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Efforts To Reform Islam

  1. The question is where is this supposedly larger body of evidence than what you have seen that a peaceful tolerant school of Islam has ever existed? There is none as you saw in the Tiny Minority of Extremists page.

This is typical: In Moderate™ Morocco: Muslim cleric condemns violence in Islam's name, is declared an apostate and threatened with death (2013). There is little support behind him, much less an overwhelming majority, and his statement does not even oppose the idea of Islamic supremacism, only violence to achieve it. This is what’s wrong with the word Moderate™ - if someone opposes violence he/she is immediately considered one even if they are an Islamic supremacist. The violence he rejects is only a tactic.

  1. Spencer on what he calls  ”cultural Muslims”, or Islam Three:

  1. “Dinesh D'Souza asked me, " 'cultural Muslims' do you mean people who are born Muslim but don't practice Islam. 'The only good Muslim is a non-Muslim.'"

  1. Of course that is not what I mean at all. So, just in case anyone is confused about this:

  1. ... for a variety of reasons the jihad ideology was deemphasized, particularly in Central & Southeast Asia, West Africa, and Eastern Europe for several centuries. Muslims lived devout lives with no emphasis on it. Were they not practicing Islam? Of course they were practicing Islam. But these teachings were not part of that practice at that time. Unfortunately, however, they were never formally rejected, and are being reasserted today by jihad recruiters who quote Qur'an, Sunnah, and fiqh in order to support their positions.

  1. That's why I call on peaceful Muslims to confront these aspects of Islam, and formulate new ways to understand these texts, so as to blunt the force of the jihadist recruitment. But this cannot be done without actually examining what the texts actually say -- which very thing you claim will make Muslims who abhor jihad violence decide that jihad violence is a-ok. A position that is, of course, risible.

If you think a Peaceful Tolerant™ orthodox school of Islam ever existed in the past, or exists today someplace, then you probably underestimate the magnitude of what it would take to reform it, which is theoretically possible.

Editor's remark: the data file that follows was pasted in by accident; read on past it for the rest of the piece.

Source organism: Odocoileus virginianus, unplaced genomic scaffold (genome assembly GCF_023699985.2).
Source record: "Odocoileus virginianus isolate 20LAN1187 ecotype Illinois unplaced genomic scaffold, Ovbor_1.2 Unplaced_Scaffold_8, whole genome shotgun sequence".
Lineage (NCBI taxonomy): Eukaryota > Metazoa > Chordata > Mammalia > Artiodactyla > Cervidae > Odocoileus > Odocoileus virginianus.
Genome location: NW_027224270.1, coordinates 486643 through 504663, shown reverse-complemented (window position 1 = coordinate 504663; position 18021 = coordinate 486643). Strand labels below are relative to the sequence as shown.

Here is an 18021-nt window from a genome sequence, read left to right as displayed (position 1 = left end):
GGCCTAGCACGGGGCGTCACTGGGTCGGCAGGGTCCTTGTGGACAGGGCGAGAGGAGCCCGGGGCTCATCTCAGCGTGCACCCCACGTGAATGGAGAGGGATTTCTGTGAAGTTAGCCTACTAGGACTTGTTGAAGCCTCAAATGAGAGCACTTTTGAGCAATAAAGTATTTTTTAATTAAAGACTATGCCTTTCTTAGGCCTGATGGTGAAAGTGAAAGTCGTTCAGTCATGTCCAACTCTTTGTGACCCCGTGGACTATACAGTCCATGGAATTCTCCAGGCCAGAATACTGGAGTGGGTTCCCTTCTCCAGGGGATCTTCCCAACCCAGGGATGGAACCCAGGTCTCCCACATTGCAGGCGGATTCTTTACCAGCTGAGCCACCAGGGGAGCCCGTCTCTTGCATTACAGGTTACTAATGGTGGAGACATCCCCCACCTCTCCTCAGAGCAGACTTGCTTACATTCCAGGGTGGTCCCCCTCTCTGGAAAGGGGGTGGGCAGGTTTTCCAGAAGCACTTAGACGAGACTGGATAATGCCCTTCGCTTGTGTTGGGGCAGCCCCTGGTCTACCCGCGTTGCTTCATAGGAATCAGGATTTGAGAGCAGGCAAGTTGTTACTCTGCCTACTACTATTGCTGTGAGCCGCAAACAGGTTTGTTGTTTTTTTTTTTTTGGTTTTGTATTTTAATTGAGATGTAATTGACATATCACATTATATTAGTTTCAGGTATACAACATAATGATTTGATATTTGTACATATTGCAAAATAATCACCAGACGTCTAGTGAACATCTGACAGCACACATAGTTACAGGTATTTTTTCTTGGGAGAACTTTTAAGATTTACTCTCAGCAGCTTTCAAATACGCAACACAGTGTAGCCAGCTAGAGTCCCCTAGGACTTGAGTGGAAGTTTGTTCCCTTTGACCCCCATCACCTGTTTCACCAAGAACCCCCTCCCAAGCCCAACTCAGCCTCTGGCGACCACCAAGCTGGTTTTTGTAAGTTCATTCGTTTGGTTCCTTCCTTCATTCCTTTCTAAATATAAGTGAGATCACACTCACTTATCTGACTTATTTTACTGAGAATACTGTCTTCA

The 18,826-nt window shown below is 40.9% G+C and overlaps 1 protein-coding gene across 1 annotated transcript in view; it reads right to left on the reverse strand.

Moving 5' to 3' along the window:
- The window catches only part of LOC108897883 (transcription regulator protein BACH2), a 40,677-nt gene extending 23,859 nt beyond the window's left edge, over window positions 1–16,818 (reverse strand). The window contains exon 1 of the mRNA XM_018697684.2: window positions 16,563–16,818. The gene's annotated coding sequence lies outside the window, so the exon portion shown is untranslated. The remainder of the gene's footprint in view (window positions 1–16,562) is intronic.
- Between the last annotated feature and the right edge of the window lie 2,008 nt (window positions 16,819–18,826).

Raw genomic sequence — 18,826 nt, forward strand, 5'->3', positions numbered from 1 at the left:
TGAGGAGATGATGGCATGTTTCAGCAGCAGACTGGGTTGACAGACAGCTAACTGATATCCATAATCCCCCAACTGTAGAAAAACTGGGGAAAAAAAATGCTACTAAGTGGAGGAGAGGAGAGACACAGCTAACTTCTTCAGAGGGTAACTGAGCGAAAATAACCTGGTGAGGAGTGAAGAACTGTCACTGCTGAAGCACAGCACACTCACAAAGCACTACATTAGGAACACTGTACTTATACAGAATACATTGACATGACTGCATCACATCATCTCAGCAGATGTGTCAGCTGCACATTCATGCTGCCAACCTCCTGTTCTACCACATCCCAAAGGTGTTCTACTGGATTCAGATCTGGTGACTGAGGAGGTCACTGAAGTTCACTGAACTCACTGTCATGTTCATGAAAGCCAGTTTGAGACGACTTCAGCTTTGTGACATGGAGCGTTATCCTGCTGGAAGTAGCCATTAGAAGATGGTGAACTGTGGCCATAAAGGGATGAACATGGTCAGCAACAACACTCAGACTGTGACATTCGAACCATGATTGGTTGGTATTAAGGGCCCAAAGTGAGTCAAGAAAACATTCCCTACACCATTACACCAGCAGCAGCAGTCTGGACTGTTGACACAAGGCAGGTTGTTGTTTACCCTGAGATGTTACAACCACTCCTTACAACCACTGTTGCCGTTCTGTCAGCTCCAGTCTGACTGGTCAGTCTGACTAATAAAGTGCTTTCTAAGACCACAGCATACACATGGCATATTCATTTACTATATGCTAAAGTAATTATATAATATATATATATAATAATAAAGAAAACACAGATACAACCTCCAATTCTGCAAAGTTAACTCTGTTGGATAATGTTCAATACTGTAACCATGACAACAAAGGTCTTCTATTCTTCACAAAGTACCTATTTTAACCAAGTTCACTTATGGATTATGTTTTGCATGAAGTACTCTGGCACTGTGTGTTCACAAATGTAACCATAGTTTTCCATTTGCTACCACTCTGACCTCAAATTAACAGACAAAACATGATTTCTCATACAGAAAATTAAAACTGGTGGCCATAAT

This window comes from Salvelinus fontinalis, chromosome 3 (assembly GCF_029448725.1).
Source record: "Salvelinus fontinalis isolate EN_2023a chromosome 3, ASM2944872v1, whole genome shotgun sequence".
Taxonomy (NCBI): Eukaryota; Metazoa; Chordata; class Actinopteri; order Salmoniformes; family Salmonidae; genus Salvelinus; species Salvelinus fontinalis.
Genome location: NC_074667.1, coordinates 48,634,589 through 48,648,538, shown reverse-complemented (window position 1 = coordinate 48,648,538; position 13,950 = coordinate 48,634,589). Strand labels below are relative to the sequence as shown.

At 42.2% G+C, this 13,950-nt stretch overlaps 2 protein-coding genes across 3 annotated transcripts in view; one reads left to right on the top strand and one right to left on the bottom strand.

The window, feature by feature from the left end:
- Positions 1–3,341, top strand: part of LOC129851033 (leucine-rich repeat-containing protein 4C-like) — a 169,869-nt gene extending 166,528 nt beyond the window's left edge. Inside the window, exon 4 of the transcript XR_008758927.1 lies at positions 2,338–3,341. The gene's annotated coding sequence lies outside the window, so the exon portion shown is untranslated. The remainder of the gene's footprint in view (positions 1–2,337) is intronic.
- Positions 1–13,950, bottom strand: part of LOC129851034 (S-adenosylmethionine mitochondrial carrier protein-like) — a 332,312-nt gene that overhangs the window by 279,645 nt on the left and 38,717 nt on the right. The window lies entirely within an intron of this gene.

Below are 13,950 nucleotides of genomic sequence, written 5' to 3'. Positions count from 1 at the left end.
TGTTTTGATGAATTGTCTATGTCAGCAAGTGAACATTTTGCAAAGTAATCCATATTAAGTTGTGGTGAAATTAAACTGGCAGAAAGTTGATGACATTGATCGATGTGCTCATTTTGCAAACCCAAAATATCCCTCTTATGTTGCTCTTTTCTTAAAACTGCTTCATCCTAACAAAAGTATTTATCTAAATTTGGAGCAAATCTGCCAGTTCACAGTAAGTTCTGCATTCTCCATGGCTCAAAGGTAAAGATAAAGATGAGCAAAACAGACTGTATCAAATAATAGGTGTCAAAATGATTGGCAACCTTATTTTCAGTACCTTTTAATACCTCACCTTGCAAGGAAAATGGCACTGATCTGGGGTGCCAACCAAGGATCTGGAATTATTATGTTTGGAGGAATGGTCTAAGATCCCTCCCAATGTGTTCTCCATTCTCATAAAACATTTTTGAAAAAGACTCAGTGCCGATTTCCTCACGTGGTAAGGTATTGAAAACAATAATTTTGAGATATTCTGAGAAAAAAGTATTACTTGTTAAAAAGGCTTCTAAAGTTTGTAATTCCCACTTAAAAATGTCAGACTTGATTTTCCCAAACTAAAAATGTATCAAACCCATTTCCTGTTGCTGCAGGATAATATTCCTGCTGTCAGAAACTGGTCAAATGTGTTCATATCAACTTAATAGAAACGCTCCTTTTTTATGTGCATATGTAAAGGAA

1. “It's an almost universal wisdom that Islam, out of its love for knowledge and creativity, created a great, advanced civilization---the so-called Islamic 'Golden Age'. But in reality, it was founded on pre-Islamic Greek and Eastern acquisitions in knowledge and innovations.” (The Real Islamic Golden Age) You can see evidence of the Andalusian Myth of Islamic Tolerance™ in the opinions of famous jurists from there.

Does this mean there was no Muslim innovation? Spencer:

  1. “Certainly Muslims have innovated at high levels. Civilized people owe a debt to Muslim believers like Abu Ja’far Muhammad ibn Musa al-Khwarizmi, whose pioneering seventh-century treatise on algebra, Al-Jabr wa-al-Muqabilah, gave algebra its name and enjoyed wide influence in Europe. (Al-Khwarizmi, of course, was following in the pioneering footsteps of Diophantus of Alexandria, who died late in the third Christian century.) Abu Raihan al-Biruni did groundbreaking work on calculating longitude and latitude. The caliph Harun al-Rashid’s son Abu Jafar al-Ma’mun, who became caliph in 813, established professional standards for physicians and pharmacists. Abu Bakr al-Razi, or Rhazes, wrote lengthy treatises on medicine and alchemy that influenced the development of medical science and chemistry in medieval Europe. The famous Muslim philosopher Avicenna (Ibn Sina) wrote a medical textbook that was preeminent among European doctors for five centuries—until the 1600s. Prolific scholar Abu ‘Uthman ‘Amr ibn Bahr al-Jahiz wrote more than two hundred books on a multitude of subjects: from politics (The Institution of the Caliphate) and zoology (the seven-volume Book of Animals) to cuisine (Arab Food) and day-to-day living (Sobriety and Mirth; The Art of Keeping One’s Mouth Shut). Mathematician Abu Ali al-Hasan ibn al-Haytham did early and influential work in optics.